"Some even stopped talking to or associating with people who had been warned," a human rights defender noted.

Some Protestants told Forum 18 on 14 July that "we currently publish religious materials online without interference. But we think that the regime may now punish us for this anytime they choose to do this."

The regime has blocked Shia Muslims' attempts to reopen mosques (https://www.forum18.org/archive.php?article_id=2669) in Bukhara with property excuses, and in Samarkand attempts have not been made as "they are afraid of the authorities." Other religious communities' recent applications to exist have either been rejected or ignored. "Nothing has changed," a Protestant church which has applied for registration told Forum 18.

Karakalpakstan doctor threatened with jail

Alimardon Sultonov, September 2020
Private
On 12 April, Judge Rano Kamalova of Beruny District Criminal Court reinstated the restricted freedom sentence of Doctor Alimardon Sultonov (https://www.forum18.org/archive.php?article_id=2655), a devout Muslim known for discussing freedom of religion and belief issues. On 17 May Karakalpakstan's Supreme Court upheld the sentence.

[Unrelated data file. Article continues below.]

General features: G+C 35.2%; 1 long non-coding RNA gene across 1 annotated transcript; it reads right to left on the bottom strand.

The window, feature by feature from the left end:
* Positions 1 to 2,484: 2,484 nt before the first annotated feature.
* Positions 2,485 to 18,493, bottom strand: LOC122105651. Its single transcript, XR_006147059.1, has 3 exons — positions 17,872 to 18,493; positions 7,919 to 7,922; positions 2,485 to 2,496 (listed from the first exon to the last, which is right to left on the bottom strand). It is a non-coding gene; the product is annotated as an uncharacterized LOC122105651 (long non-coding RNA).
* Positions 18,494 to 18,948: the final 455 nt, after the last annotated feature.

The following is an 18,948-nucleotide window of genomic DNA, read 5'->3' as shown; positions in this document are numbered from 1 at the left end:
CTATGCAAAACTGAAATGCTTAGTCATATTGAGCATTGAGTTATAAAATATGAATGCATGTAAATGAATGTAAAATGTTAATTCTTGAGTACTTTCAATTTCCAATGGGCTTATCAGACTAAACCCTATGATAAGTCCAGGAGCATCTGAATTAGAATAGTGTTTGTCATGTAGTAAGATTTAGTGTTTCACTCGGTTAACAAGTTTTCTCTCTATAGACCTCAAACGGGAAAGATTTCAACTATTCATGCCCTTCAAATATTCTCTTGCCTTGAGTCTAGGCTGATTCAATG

Four police officers on 18 June raided Sultonov's flat to warn him to stop criticising the regime. Nemat Abdullayev, head of Karakalpakstan Regional Police "Struggle with Extremism and Terrorism Department", Bakhtiyor Abdullayev, Deputy Head of Ellikala Police, and probation officers Khujanazar and Bakhadyr (who refused to give their last names) from Eliikala Police "arrived at our flat. I was at work but my parents were home. They called my work and summoned me," Sultonov told Forum 18 on 30 June.

"They talked with me loudly and insulted me in front of my parents. They warned me that if I do not stop using internet and do not stop my criticism of the regime, they can turn my restricted freedom to imprisonment."

None of the police officers were willing to talk about the raid to Forum 18 on 15 July. (END)

Full reports on freedom of thought, conscience and belief in Uzbekistan (https://www.forum18.org/archive.php?query=&religion=all&country=33)

For more background, see Forum 18's Uzbekistan religious freedom survey (https://www.forum18.org/archive.php?article_id=2314)

Forum 18's compilation of Organisation for Security and Co-operation in Europe (OSCE) freedom of religion or belief commitments (https://www.forum18.org/archive.php?article_id=1351)